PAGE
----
We often turn to sites Educade and the MinecraftEdu community as a place for finding resources.
Institute of Play: What kind of resources are needed to implement a professional development program like this?
Incubator School: The resource that’s needed more than anything else is freedom – the freedom to think in ways that teachers aren’t usually allowed to think. It’s about pinpointing your passion in education and what excites you as a teacher, and what you want to be doing more of. We keep trying to tell teachers to grow yourself, and through that growth, the students will grow. On some level, it’s about giving people permission to be selfish. People think of teaching as a traditional pathway – with a distinct bureaucracy – but the world is much more fluid than that, and interests can help unearth new pathways for growth.
But the challenge is that you really need people who are willing to put in the time. We all want to have personal lives and go home and get 8 hours of sleep. You need people who are hard workers, and are super dedicated to the mission of the school.
You also need support from the district. Our district is recognizing us as one of the most innovative schools in the district, and they’re really interested in the practices that we’re using. They are coming to us and asking how we’re doing these things, and bringing people to come see us. And that helps build awareness and support around our model.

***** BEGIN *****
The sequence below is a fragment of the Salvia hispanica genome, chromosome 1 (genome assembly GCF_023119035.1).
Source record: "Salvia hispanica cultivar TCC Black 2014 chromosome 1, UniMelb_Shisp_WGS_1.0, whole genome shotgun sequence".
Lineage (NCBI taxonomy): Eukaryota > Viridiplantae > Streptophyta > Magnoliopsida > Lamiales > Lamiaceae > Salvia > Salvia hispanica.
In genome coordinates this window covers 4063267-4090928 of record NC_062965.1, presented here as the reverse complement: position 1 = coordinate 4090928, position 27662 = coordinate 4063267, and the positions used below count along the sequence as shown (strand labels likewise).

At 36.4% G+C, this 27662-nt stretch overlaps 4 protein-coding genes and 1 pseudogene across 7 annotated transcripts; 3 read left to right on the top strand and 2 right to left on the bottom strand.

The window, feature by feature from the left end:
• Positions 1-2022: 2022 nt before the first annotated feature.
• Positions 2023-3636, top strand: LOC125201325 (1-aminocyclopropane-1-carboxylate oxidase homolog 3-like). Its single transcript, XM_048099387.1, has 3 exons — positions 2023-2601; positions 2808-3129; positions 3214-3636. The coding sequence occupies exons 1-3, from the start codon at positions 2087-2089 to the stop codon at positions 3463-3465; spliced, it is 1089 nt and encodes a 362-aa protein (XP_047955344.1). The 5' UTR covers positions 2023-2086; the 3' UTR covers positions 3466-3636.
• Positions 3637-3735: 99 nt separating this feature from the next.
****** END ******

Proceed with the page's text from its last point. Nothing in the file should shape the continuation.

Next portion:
About the Teaching With Games Series
Data from the 2012 Joan Ganz Cooney Center national teacher survey showed that few teachers are exposed to game-based learning in pre-service training, and that teachers usually provide their own ongoing professional learning on games and learning. This series looks at how teachers can be exposed to games through various forms of PD. From a game-based approach to teacher education at ASU to play-based professional learning for informal learning environments at TASC, this series takes the viewer on a journey of innovative and novel approaches to teacher PD.
The series is a project of the Games and Learning Publishing Council and funded by the Bill and Melinda Gates Foundation. The series is produced by the Joan Ganz Cooney Center and the Institute of Play.